# Analysis Test Questions (did I get these?)

1. Jul 11, 2008

### futurebird

Here are some test questions and my responses, did I get these right? These are the ones that I'm least certain about.

1. Show that in every metric space, finite sets are always closed.

Finite sets contain no limit points. Hence every finite set contains all if its limit points.​
2. Suppose that $$\{ N_{a} \}$$ is a collection of disjoint neighborhoods in $$\mathbb{R}^{2}$$. Show that the collection is at most countable.

My proof was a little long but it went roughly like this:
Because the neighborhoods are disjoint and because the rationals are dense in the reals it is possible to locate a point (a, b) where a and b are rational numbers in each neighborhood that is in no other neighborhood. So, we have a 1-1 correspondence between a subset of the countable set $$\mathbb{Q} \times \mathbb{Q}$$ and the neighborhoods in $$\{ N_{a} \}$$. Hence, the set is at most countable. (Looking back, I can see I was thinking of pairwise disjoint, which we never defined... Rudin only mentions that two sets can be disjoint. http://en.wikipedia.org/wiki/Disjoint_sets" [Broken] makes a distinction between pairwise disjoint and sets that merely have a disjoint intersection. I think a variation of this proof might still work, so can I even hope for partial credit?? Maybe?)​
3. Let p be a point in an arbitrary metric space X. Let $$A=\bigcap_{r \in \mathbb{R} >0} N_{r}(p)$$ the intersection of all neighborhoods of p. Prove that A={p}.

I said that a nested intersection of open sets could not be empty, and p is the only element contained in every set hence the intersection must be p.​
4. For a metric space X and a function $$f:X \rightarrow \mathbb{R}$$ define Z(f) as the set of all x in X such that f(x) = 0. Show that if f is continuous, then Z(f) is closed.

I said that {0} is a closed set in $$\mathbb{R}$$ because it is finite. Hence $$f^{-1}(\{ 0 \})$$ must be a closed set in X because f is continuous.​

If you can let me know if any of these seem right or wrong it be a big help! I'm freaking out about my grade.

Last edited by a moderator: May 3, 2017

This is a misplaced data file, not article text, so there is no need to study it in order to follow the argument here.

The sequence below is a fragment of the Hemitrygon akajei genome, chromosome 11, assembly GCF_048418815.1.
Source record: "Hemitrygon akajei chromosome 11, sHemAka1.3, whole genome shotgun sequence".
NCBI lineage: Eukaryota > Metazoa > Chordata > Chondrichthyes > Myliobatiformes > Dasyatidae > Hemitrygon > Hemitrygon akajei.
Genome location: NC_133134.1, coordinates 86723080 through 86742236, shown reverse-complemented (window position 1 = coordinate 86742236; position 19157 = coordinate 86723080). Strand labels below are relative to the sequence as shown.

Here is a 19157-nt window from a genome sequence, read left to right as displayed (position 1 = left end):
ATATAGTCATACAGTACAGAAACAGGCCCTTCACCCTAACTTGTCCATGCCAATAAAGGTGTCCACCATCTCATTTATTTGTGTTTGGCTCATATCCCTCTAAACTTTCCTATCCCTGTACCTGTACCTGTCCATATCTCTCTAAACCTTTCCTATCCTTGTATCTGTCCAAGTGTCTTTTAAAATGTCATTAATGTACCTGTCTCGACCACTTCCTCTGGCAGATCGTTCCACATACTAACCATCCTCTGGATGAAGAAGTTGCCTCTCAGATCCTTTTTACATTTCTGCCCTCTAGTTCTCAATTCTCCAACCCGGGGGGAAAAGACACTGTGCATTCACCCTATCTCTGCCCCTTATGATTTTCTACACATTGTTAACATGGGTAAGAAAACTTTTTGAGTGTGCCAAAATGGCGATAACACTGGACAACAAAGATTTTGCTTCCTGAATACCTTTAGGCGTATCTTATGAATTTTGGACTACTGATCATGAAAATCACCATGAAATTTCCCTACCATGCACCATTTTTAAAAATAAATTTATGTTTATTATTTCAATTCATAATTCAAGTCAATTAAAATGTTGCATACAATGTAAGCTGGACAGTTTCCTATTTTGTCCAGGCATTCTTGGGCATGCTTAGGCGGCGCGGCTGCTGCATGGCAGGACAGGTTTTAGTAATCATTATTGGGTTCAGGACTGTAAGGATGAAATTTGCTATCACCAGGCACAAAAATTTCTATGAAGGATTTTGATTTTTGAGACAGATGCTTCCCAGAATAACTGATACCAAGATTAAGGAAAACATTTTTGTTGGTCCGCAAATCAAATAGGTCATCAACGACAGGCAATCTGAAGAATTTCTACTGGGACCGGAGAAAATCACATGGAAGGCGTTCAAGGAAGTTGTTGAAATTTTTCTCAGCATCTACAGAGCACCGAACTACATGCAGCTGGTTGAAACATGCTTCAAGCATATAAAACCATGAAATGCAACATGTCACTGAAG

2. Jul 11, 2008

### futurebird

No. 1 should read: "Finite sets contain no limit points. Hence every finite set contains all of its limit points."

3. Jul 11, 2008

### futurebird

Maybe I should move this post to the analysis forum?

4. Jul 11, 2008

### Dick

The only answer that's wrong big time is 3). An intersection of open sets CAN be empty, try the intersection of the intervals (0,1/n), and you can't use that p is the only point common to all the neighborhoods in the proof, that what you are trying to prove. For 2) Rudin clearly means pairwise disjoint. Otherwise it wouldn't be true.

5. Jul 11, 2008

### futurebird

An intersection of nested open neighborhoods can't be empty, though, right?

6. Jul 11, 2008

### Dick

'nested' usually just means the (n+1)th neighborhood is contained in nth neighborhood. So the example I gave is nested. The set of the intersection of all neighborhoods of p isn't empty, since as you said, they all contain p. Your job is to show that the intersection is ONLY p.

7. Jul 11, 2008

### futurebird

Ah crud. Would it have been enough to show that given any point in a neighborhood of P there is a set smaller than that neighborhood that excludes it? Or is there more to it than that?

8. Jul 11, 2008

### Dick

That's it. If there is a point q in the intersection that's not equal to p, construct a neighborhood that excludes it. Proof by contradiction.